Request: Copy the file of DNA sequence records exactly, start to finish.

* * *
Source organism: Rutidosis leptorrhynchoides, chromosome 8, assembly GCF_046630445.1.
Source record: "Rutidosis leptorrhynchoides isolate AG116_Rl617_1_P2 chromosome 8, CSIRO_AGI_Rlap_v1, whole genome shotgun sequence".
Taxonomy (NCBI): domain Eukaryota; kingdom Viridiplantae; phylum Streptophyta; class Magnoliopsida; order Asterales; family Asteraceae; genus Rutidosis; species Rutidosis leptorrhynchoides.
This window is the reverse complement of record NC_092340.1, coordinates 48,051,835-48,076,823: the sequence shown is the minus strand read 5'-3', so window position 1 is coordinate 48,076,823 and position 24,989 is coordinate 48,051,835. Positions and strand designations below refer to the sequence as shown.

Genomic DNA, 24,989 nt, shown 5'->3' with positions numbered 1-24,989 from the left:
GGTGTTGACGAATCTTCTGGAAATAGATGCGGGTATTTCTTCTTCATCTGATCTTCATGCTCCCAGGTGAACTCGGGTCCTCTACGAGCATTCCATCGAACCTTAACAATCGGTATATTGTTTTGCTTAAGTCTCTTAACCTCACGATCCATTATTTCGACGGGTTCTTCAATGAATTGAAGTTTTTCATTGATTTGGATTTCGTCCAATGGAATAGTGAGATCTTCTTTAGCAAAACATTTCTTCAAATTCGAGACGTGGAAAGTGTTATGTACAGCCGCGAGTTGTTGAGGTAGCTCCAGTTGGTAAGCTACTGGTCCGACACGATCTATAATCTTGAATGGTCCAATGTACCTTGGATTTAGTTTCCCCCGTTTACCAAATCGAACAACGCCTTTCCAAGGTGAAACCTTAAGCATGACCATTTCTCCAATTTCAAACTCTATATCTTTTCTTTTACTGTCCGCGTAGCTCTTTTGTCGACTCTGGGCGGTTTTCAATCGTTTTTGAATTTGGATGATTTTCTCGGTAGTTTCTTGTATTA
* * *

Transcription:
Source organism: Rutidosis leptorrhynchoides, chromosome 8, assembly GCF_046630445.1.
Source record: "Rutidosis leptorrhynchoides isolate AG116_Rl617_1_P2 chromosome 8, CSIRO_AGI_Rlap_v1, whole genome shotgun sequence".
Taxonomy (NCBI): domain Eukaryota; kingdom Viridiplantae; phylum Streptophyta; class Magnoliopsida; order Asterales; family Asteraceae; genus Rutidosis; species Rutidosis leptorrhynchoides.
This window is the reverse complement of record NC_092340.1, coordinates 48,051,835-48,076,823: the sequence shown is the minus strand read 5'-3', so window position 1 is coordinate 48,076,823 and position 24,989 is coordinate 48,051,835. Positions and strand designations below refer to the sequence as shown.

Genomic DNA, 24,989 nt, shown 5'->3' with positions numbered 1-24,989 from the left:
GGTGTTGACGAATCTTCTGGAAATAGATGCGGGTATTTCTTCTTCATCTGATCTTCATGCTCCCAGGTGAACTCGGGTCCTCTACGAGCATTCCATCGAACCTTAACAATCGGTATATTGTTTTGCTTAAGTCTCTTAACCTCACGATCCATTATTTCGACGGGTTCTTCAATGAATTGAAGTTTTTCATTGATTTGGATTTCGTCCAATGGAATAGTGAGATCTTCTTTAGCAAAACATTTCTTCAAATTCGAGACGTGGAAAGTGTTATGTACAGCCGCGAGTTGTTGAGGTAGCTCCAGTTGGTAAGCTACTGGTCCGACACGATCTATAATCTTGAATGGTCCAATGTACCTTGGATTTAGTTTCCCCCGTTTACCAAATCGAACAACGCCTTTCCAAGGTGAAACCTTAAGCATGACCATTTCTCCAATTTCAAACTCTATATCTTTTCTTTTACTGTCCGCGTAGCTCTTTTGTCGACTCTGGGCGGTTTTCAATCGTTTTTGAATTTGGATGATTTTCTCGGTAGTTTCTTGTATTA